Lately we’ve been talking a bit about breakups and the lessons we learn from relationships that have ended — but do men actually get more out of a “failed” relationship than women? A guy friend of mine, let’s call him Adam, says — and we’re both aware that this is generalization — that men are almost always better boyfriends in their next relationship than they were in the one that came before it. Hence the reason why women can sometimes be heard complaining, post-breakup, something along the lines of, “The girl who gets him next is getting all of the benefits of my hard work! He wasn’t this sensitive/emotional mature/considerate when we first started dating — I had to teach him all that! And now some other chick is going to get to enjoy all those things, having no idea that it was my doing. No fair!” C’mon, you know you’ve at least thought something similar about an ex. I know I have!Adam concurs. “You taught him a few new things during the course of the relationship,” he said, “generally, how not to piss a girl off. Unfortunately, him learning that came by pissing you off.” In other words, sucks for you, great for the next girl he decides to date.
The thing is, by and large, I don’t think women end up being better girlfriends in their next relationship — I mean, I don’t think we’re worse, but I definitely don’t think we’re significantly better, at least in the first relationship to come after a big breakup. Why is that? Well, for starters, I think men move on emotionally more quickly, while women tend to stew. (Look at me — I am still stewing, sort of, over my breakup from two years ago.) But you would think all that stewing would lend itself to acknowledging your own failings in the relationship, and realizing how you could be a better partner the next time around, right? Well, it does, but I think it takes us awhile, especially since we spend a big chunk of that time stewing over what he did wrong before eventually moving on to ourselves.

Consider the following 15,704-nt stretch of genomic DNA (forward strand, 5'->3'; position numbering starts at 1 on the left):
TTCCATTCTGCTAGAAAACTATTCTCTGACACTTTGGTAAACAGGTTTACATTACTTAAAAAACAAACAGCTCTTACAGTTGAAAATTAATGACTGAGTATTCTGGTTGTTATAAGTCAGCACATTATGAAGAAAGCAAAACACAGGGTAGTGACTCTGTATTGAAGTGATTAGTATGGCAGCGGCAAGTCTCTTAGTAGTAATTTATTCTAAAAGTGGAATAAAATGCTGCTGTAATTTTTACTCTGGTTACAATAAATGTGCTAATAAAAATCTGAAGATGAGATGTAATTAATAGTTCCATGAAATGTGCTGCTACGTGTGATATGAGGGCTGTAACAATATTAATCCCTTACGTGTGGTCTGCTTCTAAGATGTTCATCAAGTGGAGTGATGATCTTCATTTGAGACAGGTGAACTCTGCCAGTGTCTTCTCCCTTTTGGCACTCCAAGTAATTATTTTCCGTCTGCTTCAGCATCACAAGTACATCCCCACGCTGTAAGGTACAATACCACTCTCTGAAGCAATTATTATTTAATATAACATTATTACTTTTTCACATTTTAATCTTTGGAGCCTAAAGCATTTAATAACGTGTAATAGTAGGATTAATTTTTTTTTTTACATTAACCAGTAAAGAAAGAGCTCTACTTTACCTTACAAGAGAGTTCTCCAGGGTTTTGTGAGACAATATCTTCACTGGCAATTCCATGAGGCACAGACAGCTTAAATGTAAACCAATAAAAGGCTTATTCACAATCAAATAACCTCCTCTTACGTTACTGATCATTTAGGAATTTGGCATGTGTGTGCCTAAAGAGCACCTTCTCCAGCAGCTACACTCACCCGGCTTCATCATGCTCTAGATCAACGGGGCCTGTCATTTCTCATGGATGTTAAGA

Besides, men have a head start because they’re learning how to be good boyfriends during the relationship, so by the time it ends and he starts dating someone new, he’s already got those good habits in place. And women have given men that head start — because we’re much better about communicating what bothers us, our boyfriends are forced to listen and, hopefully, change their ways.
“A good guy is generally doing his best to make a woman happy,” Adam said. “And sometimes that means indulging her in some way. So when she verbalizes that she wants him to be more romantic, for example, he does it, because it’s an easy way to make her happy.” Let’s face it — when your boyfriend does something that makes you annoyed or angry or sad, you generally tell him right? Women like to get s**t off their chests.
Men, on the other hand, are more likely to let the things that irritate them slide, not bothering to pipe up. “We make allowances when a girl annoys or pisses us off,” Adam said, “because we know we’re probably ten times worse. Rare is the man who’s really vocal about what he thinks is wrong in a relationship, and what he thinks should be done to work towards a common, mutually-beneficial ground.” If your boyfriend never communicates the ways in which you’re being a crappy girlfriend, when the relationship is over, you’re left wondering what you could have possibly done wrong. And sure, if you decide to indulge in some hearty self-reflection you’ll probably eventually identify those failings yourself, but that’s likely only after you’ve repeated them in the next relationship. Meanwhile, your ex? He’s off being Mr. Awesome with his new girlfriend, Ms. Lucky Bitch.
So, what’s to be done about this? (If you agree with me. If not, fair enough!) I can only think of one thing — I would love for men to be more communictive. Future boyfriends, if you think I’m being a nag or inconsiderate or a major bitch, please tell me. I would love to be the best girlfriend I can be, to you and to Ryan Gosling, but I’ll get there quicker if you’re honest with me. I’m all ears.